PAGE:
Friday, August 5, 2011

The Journals of Sylvia Plath

The Journals of Sylvia Plath is a must-read for anyone who is fond of Plath’s poetry and wants to better appreciate the vagaries of creative insecurity.  Of all the things that most stood out to me, were the parts that sounded so familiar both in my own struggles with my writing and in the struggles I’ve witnessed in other writers, their words as confessed in blogs or in their published journals.

Her depression is, of course, evident as it ebbs and flows.  She often has what seem to be manic episodes of happiness followed by “depths of despair,” as Anne Shirley would say.  I found myself noting the books she read, making a sort of Sylvia Plath Syllabus, noting whenever she did why she read one writer or another.  Virginia Woolf and D H Lawrence seem to offer room for balance in her own writing. There are mentions of many poets she admires and deprecates, although she occasionally redresses her original opinion and suggests an appreciation for a poet she denigrated before.

I would have been content with some of the editorial comments removed.  A few, I concede, were necessary to allow some context but to have either her former husband or her mother explain what is happening is an insult to the reader.  Yes, tell me when there are geographical changes or that there is a break in journal entries because she was in a hospital but leave me the space to interpret the content for myself, allow me to define the meaning behind the words.

I avoided the reading for a long time because I was concerned it would make me feel sad and I confess that it did.  I think it’s naïve to blame Hughes for her suicide.  It’s all rather chicken/egg postulations.  She had tried to commit suicide before she ever met him and at their initial meeting she literally bit him until he bled.  On his cheek.  That this was not enough to scare him off suggestions that he had quite a few issues of his own.

Trust me, if a man were to bite me on my face the first time I met him, I wouldn’t want to see him again and if a man called me after I had done this to him, I wouldn’t answer.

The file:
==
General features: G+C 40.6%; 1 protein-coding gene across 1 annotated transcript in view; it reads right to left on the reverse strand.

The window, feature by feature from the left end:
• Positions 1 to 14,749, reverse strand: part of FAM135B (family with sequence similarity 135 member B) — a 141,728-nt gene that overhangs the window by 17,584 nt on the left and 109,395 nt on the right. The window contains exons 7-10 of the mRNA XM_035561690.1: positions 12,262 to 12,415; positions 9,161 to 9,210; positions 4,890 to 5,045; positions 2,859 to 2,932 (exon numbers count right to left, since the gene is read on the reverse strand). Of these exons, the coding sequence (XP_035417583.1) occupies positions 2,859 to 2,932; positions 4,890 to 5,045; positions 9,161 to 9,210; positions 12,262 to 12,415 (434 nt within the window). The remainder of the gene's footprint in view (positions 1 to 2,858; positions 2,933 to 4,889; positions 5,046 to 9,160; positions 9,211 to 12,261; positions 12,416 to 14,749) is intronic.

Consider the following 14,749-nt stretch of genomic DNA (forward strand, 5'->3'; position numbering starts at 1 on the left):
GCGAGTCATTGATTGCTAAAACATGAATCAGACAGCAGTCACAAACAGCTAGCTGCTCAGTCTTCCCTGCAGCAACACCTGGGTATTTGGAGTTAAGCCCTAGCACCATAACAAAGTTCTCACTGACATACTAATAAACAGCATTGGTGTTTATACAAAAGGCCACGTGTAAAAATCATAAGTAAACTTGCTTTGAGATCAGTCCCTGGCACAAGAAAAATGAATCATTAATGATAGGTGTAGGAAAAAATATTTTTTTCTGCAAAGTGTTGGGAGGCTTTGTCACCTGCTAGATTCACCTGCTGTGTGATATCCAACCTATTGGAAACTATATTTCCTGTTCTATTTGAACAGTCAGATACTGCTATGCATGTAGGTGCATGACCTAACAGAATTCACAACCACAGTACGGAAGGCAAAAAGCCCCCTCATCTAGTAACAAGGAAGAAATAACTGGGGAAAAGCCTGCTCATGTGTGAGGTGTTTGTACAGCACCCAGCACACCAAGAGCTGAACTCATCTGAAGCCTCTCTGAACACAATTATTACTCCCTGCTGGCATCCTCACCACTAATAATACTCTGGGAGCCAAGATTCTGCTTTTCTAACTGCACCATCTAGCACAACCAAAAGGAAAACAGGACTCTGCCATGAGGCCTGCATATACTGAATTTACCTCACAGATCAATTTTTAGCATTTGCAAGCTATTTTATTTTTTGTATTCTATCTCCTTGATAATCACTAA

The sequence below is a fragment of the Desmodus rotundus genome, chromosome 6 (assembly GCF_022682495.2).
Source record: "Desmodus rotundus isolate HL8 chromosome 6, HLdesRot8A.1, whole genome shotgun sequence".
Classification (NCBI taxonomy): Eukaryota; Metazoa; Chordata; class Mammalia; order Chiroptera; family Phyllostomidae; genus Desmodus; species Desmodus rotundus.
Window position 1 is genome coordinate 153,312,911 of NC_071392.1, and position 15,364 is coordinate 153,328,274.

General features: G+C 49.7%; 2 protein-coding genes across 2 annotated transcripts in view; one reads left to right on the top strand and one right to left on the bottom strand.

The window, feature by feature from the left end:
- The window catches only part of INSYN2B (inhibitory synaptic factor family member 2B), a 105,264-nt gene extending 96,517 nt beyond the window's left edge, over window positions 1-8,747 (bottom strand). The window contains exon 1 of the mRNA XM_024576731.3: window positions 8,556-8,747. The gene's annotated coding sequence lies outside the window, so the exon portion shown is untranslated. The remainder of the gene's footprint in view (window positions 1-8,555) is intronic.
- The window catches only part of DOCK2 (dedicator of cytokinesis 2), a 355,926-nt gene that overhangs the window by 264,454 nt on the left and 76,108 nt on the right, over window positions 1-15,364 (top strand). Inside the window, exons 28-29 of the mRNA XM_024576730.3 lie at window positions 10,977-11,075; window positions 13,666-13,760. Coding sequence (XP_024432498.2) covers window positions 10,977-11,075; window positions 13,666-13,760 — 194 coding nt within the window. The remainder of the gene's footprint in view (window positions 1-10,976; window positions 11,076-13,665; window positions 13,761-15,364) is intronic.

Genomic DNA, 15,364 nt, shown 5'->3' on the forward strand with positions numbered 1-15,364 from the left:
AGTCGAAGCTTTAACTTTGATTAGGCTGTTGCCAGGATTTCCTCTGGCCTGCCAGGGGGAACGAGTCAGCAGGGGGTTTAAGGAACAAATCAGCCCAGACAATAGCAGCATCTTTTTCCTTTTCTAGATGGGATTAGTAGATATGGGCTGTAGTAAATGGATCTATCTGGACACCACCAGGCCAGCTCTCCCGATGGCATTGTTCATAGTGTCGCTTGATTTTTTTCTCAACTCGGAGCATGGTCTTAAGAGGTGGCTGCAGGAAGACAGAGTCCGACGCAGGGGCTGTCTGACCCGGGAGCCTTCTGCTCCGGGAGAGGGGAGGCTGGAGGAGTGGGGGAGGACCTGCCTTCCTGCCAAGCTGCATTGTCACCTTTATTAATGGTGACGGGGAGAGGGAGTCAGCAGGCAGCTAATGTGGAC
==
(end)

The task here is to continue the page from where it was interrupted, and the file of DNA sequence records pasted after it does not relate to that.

It is also overly simplistic to suggest that society was a source of the problem.  Had she lived in another time, would she have been more content, more happy?  Perhaps if only because we have better drugs.  She obviously needed something to help her maintain some semblance of emotional balance.

All apologies aside, I think it was heinous for Hughes to destroy the journals she kept towards the end of her life. How dare he destroy anything that belonged to a woman he had abandoned?  She obviously had emotional problems long before her successful suicide and I can’t help wondering if she didn’t struggle with post-partum depression as well.  And where does one thing begin and the other end?  Who knows?  Again, we’re back to the whole egg/chicken issue.  This is a woman who was a genius but was broken before her brilliance ever found an audience and one can’t point a finger at any one element, like society or her father’s death or Ted Hughes or motherhood or her talent.  It is not that simple and to suggest otherwise is to deny the obvious complexity of being human and tragically flawed.

This is one of the Books I Should Have Read By Now choices I made as part of my Fifteen in 2011.


  1. I think I actually owned this book but gave it away without reading it. Wish I had now. I think I didn't read it for the same reasons you put it off. Great review.

  2. Thank you, Karen. I suspect someday I'll turn around and read the unedited journals. I'm passing this book on to my daughter because I know that she, as a visual artist, struggles with many of the self-doubts that Plath communicates so eloquently. In fact, a few of the quotes I collected I literally felt could have been said by my daughter.

  3. I'm contemplating whether or not I should read this or The Bell Jar first. I have only read some of her poetry, which absolutely floored me. Also, I have stumbled across a bunch of her quotes and they are mind-blowing.

  4. Jason, I'd say read The Bell Jar first as it is the usual entry point for most people. A whole generation of women grew up reading that book in high school before ever reading a line of her poetry. Also, it help to know a little about her life in general--her very early successes, etc. She mentions this often in her journals, beating herself up for not being as successful later. Unnecessarily beating herself up, obviously, because what came so easily in her early life was something at which she had to work later in life and she equated work with lack of talent.

    But as with reading anyone's journals, you have to be emotionally invested in reading about that person because you have to be willing to read through the less lovely sides of who they are because sometimes we can be so ugly with ourselves and others.

  5. I'll keep everything what you said here in mind, thanks. I've always been curious to know more about her tragic life and these journals seem like the best way to go about it.


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